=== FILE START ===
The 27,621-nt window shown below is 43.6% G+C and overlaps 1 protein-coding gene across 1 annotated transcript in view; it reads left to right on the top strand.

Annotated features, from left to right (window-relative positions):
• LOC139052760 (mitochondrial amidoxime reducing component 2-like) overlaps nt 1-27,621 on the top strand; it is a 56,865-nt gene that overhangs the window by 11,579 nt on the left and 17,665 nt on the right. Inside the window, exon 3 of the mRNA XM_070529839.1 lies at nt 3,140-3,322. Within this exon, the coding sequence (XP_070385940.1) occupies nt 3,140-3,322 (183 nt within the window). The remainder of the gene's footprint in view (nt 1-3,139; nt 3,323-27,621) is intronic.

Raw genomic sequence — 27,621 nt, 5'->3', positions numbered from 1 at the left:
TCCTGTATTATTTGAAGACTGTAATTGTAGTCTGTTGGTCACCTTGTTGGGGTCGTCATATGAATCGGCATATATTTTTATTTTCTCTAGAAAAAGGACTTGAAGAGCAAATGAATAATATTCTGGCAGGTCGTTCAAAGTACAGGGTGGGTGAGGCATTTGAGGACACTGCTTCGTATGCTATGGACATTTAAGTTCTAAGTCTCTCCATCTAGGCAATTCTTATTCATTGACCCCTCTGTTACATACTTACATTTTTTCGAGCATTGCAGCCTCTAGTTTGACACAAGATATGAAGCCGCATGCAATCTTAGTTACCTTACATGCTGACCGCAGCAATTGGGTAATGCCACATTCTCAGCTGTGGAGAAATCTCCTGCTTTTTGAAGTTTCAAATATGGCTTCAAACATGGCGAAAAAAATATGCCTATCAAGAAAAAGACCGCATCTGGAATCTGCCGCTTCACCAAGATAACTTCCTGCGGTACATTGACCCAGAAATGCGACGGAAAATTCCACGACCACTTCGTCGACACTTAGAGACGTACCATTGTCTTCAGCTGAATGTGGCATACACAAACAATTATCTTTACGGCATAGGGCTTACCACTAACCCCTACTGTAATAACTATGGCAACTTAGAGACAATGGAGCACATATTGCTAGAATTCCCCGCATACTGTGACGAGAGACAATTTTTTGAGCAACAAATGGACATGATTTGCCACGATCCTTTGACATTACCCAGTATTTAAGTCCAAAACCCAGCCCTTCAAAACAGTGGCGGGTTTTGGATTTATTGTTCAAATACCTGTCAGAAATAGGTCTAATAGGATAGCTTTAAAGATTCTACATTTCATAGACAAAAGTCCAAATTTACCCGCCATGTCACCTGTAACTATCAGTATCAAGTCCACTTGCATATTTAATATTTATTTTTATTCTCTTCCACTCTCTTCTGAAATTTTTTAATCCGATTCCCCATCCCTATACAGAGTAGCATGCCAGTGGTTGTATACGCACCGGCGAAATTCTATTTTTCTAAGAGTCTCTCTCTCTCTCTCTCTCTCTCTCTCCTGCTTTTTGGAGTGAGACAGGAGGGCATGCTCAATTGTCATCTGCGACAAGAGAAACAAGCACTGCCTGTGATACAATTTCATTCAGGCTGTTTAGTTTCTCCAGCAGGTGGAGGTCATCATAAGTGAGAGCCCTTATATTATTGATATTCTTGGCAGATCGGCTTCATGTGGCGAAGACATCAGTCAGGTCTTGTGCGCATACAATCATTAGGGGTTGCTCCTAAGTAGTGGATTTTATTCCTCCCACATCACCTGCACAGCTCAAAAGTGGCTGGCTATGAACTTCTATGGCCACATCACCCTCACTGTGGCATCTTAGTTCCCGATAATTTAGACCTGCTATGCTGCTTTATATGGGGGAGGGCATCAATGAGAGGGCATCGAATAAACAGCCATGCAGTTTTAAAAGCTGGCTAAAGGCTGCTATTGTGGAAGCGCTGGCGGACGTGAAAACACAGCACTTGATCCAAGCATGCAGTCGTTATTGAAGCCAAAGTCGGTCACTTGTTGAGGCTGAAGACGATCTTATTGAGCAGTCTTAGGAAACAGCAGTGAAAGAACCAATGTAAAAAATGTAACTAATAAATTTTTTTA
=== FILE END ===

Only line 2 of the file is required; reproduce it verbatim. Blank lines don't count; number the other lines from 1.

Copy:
Annotated features, from left to right (window-relative positions):